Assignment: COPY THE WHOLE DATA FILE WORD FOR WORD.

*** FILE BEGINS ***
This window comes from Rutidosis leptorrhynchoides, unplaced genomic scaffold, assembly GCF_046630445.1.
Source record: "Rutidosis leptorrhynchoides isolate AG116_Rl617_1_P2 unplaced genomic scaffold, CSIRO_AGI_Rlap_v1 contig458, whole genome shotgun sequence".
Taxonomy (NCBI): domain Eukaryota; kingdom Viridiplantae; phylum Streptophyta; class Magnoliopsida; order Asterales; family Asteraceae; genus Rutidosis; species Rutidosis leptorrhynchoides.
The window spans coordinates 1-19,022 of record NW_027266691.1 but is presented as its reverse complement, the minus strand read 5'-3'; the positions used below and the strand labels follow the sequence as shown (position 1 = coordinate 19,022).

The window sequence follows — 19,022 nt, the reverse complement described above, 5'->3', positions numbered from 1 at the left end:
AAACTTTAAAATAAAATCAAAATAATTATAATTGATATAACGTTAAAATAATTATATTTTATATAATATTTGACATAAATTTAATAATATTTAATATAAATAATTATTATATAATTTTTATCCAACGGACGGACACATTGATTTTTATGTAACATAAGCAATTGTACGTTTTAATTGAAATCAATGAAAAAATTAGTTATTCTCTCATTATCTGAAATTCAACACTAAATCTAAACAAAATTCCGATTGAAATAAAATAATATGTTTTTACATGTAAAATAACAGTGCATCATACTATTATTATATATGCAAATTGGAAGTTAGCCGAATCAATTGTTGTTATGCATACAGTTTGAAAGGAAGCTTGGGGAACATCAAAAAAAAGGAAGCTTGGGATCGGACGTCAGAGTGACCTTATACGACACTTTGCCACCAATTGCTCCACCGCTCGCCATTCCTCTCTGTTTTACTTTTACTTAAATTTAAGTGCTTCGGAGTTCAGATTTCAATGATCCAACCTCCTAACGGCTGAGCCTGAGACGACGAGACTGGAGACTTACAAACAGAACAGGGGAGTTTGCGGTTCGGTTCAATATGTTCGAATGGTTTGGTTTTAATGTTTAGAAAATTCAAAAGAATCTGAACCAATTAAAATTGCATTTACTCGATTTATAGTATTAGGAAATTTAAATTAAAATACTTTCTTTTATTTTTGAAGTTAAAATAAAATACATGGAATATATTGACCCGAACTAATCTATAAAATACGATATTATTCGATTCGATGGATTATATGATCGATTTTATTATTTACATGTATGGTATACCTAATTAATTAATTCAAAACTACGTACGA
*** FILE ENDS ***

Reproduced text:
This window comes from Rutidosis leptorrhynchoides, unplaced genomic scaffold, assembly GCF_046630445.1.
Source record: "Rutidosis leptorrhynchoides isolate AG116_Rl617_1_P2 unplaced genomic scaffold, CSIRO_AGI_Rlap_v1 contig458, whole genome shotgun sequence".
Taxonomy (NCBI): domain Eukaryota; kingdom Viridiplantae; phylum Streptophyta; class Magnoliopsida; order Asterales; family Asteraceae; genus Rutidosis; species Rutidosis leptorrhynchoides.
The window spans coordinates 1-19,022 of record NW_027266691.1 but is presented as its reverse complement, the minus strand read 5'-3'; the positions used below and the strand labels follow the sequence as shown (position 1 = coordinate 19,022).

The window sequence follows — 19,022 nt, the reverse complement described above, 5'->3', positions numbered from 1 at the left end:
AAACTTTAAAATAAAATCAAAATAATTATAATTGATATAACGTTAAAATAATTATATTTTATATAATATTTGACATAAATTTAATAATATTTAATATAAATAATTATTATATAATTTTTATCCAACGGACGGACACATTGATTTTTATGTAACATAAGCAATTGTACGTTTTAATTGAAATCAATGAAAAAATTAGTTATTCTCTCATTATCTGAAATTCAACACTAAATCTAAACAAAATTCCGATTGAAATAAAATAATATGTTTTTACATGTAAAATAACAGTGCATCATACTATTATTATATATGCAAATTGGAAGTTAGCCGAATCAATTGTTGTTATGCATACAGTTTGAAAGGAAGCTTGGGGAACATCAAAAAAAAGGAAGCTTGGGATCGGACGTCAGAGTGACCTTATACGACACTTTGCCACCAATTGCTCCACCGCTCGCCATTCCTCTCTGTTTTACTTTTACTTAAATTTAAGTGCTTCGGAGTTCAGATTTCAATGATCCAACCTCCTAACGGCTGAGCCTGAGACGACGAGACTGGAGACTTACAAACAGAACAGGGGAGTTTGCGGTTCGGTTCAATATGTTCGAATGGTTTGGTTTTAATGTTTAGAAAATTCAAAAGAATCTGAACCAATTAAAATTGCATTTACTCGATTTATAGTATTAGGAAATTTAAATTAAAATACTTTCTTTTATTTTTGAAGTTAAAATAAAATACATGGAATATATTGACCCGAACTAATCTATAAAATACGATATTATTCGATTCGATGGATTATATGATCGATTTTATTATTTACATGTATGGTATACCTAATTAATTAATTCAAAACTACGTACGA